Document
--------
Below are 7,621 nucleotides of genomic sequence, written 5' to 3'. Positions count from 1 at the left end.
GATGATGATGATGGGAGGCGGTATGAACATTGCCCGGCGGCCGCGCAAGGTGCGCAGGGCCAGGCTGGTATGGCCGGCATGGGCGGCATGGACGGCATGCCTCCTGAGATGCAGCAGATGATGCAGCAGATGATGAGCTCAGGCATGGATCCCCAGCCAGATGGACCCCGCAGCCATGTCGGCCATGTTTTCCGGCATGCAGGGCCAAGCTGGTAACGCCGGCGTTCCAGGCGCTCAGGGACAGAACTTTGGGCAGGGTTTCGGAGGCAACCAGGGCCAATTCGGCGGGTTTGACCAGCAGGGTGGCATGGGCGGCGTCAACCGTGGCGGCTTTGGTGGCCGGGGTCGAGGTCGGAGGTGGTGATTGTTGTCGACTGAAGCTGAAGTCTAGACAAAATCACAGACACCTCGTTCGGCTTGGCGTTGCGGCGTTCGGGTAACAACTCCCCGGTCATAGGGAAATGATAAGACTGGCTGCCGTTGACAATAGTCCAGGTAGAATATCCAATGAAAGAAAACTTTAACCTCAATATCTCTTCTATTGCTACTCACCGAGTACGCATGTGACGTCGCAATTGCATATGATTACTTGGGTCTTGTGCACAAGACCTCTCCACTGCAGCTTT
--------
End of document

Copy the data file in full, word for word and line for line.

Below are 7,621 nucleotides of genomic sequence, written 5' to 3'. Positions count from 1 at the left end.
GATGATGATGATGGGAGGCGGTATGAACATTGCCCGGCGGCCGCGCAAGGTGCGCAGGGCCAGGCTGGTATGGCCGGCATGGGCGGCATGGACGGCATGCCTCCTGAGATGCAGCAGATGATGCAGCAGATGATGAGCTCAGGCATGGATCCCCAGCCAGATGGACCCCGCAGCCATGTCGGCCATGTTTTCCGGCATGCAGGGCCAAGCTGGTAACGCCGGCGTTCCAGGCGCTCAGGGACAGAACTTTGGGCAGGGTTTCGGAGGCAACCAGGGCCAATTCGGCGGGTTTGACCAGCAGGGTGGCATGGGCGGCGTCAACCGTGGCGGCTTTGGTGGCCGGGGTCGAGGTCGGAGGTGGTGATTGTTGTCGACTGAAGCTGAAGTCTAGACAAAATCACAGACACCTCGTTCGGCTTGGCGTTGCGGCGTTCGGGTAACAACTCCCCGGTCATAGGGAAATGATAAGACTGGCTGCCGTTGACAATAGTCCAGGTAGAATATCCAATGAAAGAAAACTTTAACCTCAATATCTCTTCTATTGCTACTCACCGAGTACGCATGTGACGTCGCAATTGCATATGATTACTTGGGTCTTGTGCACAAGACCTCTCCACTGCAGCTTT